08 May, 2023
Non-recyclable rubbish transmuting into energy seems like an ideal answer to the world’s war with waste, and was a subject explored by elected members at a recent Kaipara District Council [KDC] meeting.
A ‘notice of motion’ by deputy mayor Cr Jonathan Larsen to enable council staff to start researching the possibility of establishing a waste-to-energy plant in Kaipara, was carried on April 26. The investigation into the logistics of the formidable project will be conducted in alliance with Whangarei, Far North and Auckland Council [AC], Te Uri o Hau, industry operators and Northland’s economic development agency, Northland Inc.
Modern waste-to-energy technology now allows very clean disposal of unrecyclable waste resulting in the production of energy in the form of steam or electricity and a variety of valuable by-products. This technology is now well-established in Europe and is proceeding in other parts of the world including Australia.
Disposal of waste has been an incessant hot topic highlighted by the ongoing community fight to stop the controversial Dome Valley dump Cr Larsen says, and while KDC have been part of the appeal against the facility due to the potential of seeping waste affecting Kaipara harbour, ‘we continue to send our own rubbish to landfill and have not advanced a viable alternative.’
“I think the time is right now to harness this very modern and clean technology which takes unrecyclable waste and produces energy in the form of steam or electricity and valuable by-products,” he says.
“This motion allows us to start investigating a solution for the whole of Northland and Auckland, and to collectively have a solution to deal with our waste, where we’re not leaving future generations a legacy of landfills which have potential to fail and have leachate going into groundwater for years to come.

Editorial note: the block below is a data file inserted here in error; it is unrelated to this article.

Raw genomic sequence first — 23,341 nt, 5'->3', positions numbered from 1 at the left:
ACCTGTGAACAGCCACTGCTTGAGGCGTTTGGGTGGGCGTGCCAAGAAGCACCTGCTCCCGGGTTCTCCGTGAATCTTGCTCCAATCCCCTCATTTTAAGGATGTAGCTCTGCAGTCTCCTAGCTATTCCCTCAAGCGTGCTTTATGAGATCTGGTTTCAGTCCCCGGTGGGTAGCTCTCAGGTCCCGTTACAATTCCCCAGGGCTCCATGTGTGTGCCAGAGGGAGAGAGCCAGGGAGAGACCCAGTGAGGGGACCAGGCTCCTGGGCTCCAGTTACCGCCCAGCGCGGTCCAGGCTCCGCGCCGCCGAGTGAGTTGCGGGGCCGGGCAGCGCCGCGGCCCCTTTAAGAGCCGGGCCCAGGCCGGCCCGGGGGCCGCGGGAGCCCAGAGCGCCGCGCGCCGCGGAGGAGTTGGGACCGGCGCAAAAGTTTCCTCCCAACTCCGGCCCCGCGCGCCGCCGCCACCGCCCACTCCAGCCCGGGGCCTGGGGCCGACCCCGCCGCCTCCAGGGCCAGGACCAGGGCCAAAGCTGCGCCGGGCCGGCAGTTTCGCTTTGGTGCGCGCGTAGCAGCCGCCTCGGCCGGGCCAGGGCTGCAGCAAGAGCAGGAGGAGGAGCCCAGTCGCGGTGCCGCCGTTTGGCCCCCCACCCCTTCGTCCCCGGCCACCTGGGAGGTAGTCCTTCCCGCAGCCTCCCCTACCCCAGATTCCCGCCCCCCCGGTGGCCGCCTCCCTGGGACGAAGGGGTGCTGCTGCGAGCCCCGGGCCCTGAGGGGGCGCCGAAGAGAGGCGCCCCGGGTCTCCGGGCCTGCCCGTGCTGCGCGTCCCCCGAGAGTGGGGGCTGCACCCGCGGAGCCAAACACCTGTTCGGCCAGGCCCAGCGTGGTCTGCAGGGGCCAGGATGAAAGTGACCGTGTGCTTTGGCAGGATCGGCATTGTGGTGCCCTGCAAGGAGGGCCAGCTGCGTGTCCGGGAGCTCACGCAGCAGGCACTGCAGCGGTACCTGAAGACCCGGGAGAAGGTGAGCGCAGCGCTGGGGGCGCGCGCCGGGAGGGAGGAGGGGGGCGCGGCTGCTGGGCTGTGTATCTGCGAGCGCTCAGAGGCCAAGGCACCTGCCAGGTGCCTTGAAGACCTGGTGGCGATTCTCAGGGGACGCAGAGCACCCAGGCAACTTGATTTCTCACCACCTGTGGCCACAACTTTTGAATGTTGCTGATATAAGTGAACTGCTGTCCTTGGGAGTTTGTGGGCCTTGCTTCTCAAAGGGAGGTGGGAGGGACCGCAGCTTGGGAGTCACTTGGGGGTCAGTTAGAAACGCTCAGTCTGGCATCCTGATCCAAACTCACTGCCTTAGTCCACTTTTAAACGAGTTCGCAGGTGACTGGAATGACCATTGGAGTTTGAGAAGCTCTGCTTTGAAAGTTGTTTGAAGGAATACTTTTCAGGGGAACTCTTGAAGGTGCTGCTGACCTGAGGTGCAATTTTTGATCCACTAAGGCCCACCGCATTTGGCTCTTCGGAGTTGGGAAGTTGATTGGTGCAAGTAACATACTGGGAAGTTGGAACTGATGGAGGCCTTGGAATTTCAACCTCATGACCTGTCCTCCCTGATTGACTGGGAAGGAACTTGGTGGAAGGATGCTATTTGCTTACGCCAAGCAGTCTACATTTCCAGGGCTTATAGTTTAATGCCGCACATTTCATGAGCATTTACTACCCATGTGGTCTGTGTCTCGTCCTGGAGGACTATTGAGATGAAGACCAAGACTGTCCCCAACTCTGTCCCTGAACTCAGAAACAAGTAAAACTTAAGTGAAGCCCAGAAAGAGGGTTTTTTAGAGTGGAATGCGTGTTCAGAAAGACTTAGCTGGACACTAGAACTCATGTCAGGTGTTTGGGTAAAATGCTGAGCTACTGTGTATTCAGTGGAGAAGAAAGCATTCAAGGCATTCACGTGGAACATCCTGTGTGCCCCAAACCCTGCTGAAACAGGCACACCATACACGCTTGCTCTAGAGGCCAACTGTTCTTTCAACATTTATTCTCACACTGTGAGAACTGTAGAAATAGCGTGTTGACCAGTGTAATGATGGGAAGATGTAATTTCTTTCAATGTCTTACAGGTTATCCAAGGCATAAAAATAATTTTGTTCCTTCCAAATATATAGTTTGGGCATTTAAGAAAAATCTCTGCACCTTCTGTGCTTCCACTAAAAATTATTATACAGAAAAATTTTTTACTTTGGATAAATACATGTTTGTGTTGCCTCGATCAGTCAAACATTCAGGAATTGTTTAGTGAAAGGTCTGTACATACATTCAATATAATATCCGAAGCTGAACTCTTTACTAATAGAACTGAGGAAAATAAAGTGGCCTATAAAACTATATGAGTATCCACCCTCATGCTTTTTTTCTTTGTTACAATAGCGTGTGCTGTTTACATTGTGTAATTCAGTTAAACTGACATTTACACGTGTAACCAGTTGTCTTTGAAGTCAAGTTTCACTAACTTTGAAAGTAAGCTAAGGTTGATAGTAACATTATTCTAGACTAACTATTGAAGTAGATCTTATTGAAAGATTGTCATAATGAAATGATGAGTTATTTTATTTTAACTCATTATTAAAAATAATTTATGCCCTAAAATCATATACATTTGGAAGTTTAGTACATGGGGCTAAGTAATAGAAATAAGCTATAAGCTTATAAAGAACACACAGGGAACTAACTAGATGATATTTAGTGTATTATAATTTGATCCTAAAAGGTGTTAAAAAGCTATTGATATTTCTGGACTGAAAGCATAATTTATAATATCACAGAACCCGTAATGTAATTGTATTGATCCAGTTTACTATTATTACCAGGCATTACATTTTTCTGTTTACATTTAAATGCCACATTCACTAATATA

“We need to get this conversation started and looking at possible options in conjunction with our partners.”
The motion received a majority of support from the elected members, including mayor Craig Jepson who was ‘very much in favour’ and had already discussed the project with fellow Northland mayors Vince Cocurullo (Whangarei) and Moko Tepania (Far North) as well as Wayne Brown (Auckland). He says although they are not ready to commit to the project, they ‘are all extremely happy to look at the options.’
“The time has come in this country where we need to move into the next century with our rubbish disposal,” says Jepson. “Overseas the recycling levels are quite high in conjunction with waste energy but the principle argument from the green movement is, if you build it you’re going to have to feed it. However Dome Valley applicants have spent $50 million, do you think they’re going to build that without thinking they’re going to get the waste?
“This is an opportunity to do something far better, in terms of recovering the energy and the by-products such as ash made into aggregates. I worked on a plant in Nice, France, I could put my camera on the chimney and couldn’t tell if it was operating as it was so clean in terms of emissions… it’s a very controllable situation compared to the uncertainties we experience in landfills.”
While agreeing the idea ‘is very pertinent and of use to everyone’, Cr Ash Nayyar raised the issue of sharing expenses between councils, in regards to potential consultants who may be engaged to look at the viability of the project. Cr Larsen says a cost sharing arrangement between the four councils would need to be agreed on ‘further down the track,’ and there potentially could be funding from a private sector partner if one is involved.